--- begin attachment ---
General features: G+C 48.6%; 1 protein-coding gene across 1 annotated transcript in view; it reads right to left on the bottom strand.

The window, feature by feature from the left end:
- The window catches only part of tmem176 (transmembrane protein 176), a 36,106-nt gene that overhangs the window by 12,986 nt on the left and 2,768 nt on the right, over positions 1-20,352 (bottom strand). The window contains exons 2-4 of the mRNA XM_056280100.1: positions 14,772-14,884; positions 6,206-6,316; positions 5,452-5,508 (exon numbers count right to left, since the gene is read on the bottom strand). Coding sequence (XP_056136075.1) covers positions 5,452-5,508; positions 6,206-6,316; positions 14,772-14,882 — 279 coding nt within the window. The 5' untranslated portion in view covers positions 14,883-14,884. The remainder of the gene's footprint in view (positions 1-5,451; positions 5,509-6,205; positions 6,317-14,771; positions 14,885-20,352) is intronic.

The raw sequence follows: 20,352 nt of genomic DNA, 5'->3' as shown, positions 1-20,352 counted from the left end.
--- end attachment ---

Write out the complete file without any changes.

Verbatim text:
General features: G+C 48.6%; 1 protein-coding gene across 1 annotated transcript in view; it reads right to left on the bottom strand.

The window, feature by feature from the left end:
- The window catches only part of tmem176 (transmembrane protein 176), a 36,106-nt gene that overhangs the window by 12,986 nt on the left and 2,768 nt on the right, over positions 1-20,352 (bottom strand). The window contains exons 2-4 of the mRNA XM_056280100.1: positions 14,772-14,884; positions 6,206-6,316; positions 5,452-5,508 (exon numbers count right to left, since the gene is read on the bottom strand). Coding sequence (XP_056136075.1) covers positions 5,452-5,508; positions 6,206-6,316; positions 14,772-14,882 — 279 coding nt within the window. The 5' untranslated portion in view covers positions 14,883-14,884. The remainder of the gene's footprint in view (positions 1-5,451; positions 5,509-6,205; positions 6,317-14,771; positions 14,885-20,352) is intronic.

The raw sequence follows: 20,352 nt of genomic DNA, 5'->3' as shown, positions 1-20,352 counted from the left end.